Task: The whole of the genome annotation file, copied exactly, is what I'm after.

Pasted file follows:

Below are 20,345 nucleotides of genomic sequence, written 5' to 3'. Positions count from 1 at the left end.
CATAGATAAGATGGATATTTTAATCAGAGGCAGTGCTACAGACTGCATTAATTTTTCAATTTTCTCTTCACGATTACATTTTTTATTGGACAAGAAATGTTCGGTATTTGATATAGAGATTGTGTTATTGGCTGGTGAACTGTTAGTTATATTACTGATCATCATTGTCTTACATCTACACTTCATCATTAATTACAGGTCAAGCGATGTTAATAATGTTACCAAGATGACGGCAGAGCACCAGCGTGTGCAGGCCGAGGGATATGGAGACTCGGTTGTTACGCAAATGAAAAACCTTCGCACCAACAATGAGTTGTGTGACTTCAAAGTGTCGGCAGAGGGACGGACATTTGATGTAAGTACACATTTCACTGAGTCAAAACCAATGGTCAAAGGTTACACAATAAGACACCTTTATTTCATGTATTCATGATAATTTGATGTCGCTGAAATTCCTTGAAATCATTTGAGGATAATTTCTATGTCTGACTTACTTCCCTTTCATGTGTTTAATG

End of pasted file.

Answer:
Below are 20,345 nucleotides of genomic sequence, written 5' to 3'. Positions count from 1 at the left end.
CATAGATAAGATGGATATTTTAATCAGAGGCAGTGCTACAGACTGCATTAATTTTTCAATTTTCTCTTCACGATTACATTTTTTATTGGACAAGAAATGTTCGGTATTTGATATAGAGATTGTGTTATTGGCTGGTGAACTGTTAGTTATATTACTGATCATCATTGTCTTACATCTACACTTCATCATTAATTACAGGTCAAGCGATGTTAATAATGTTACCAAGATGACGGCAGAGCACCAGCGTGTGCAGGCCGAGGGATATGGAGACTCGGTTGTTACGCAAATGAAAAACCTTCGCACCAACAATGAGTTGTGTGACTTCAAAGTGTCGGCAGAGGGACGGACATTTGATGTAAGTACACATTTCACTGAGTCAAAACCAATGGTCAAAGGTTACACAATAAGACACCTTTATTTCATGTATTCATGATAATTTGATGTCGCTGAAATTCCTTGAAATCATTTGAGGATAATTTCTATGTCTGACTTACTTCCCTTTCATGTGTTTAATG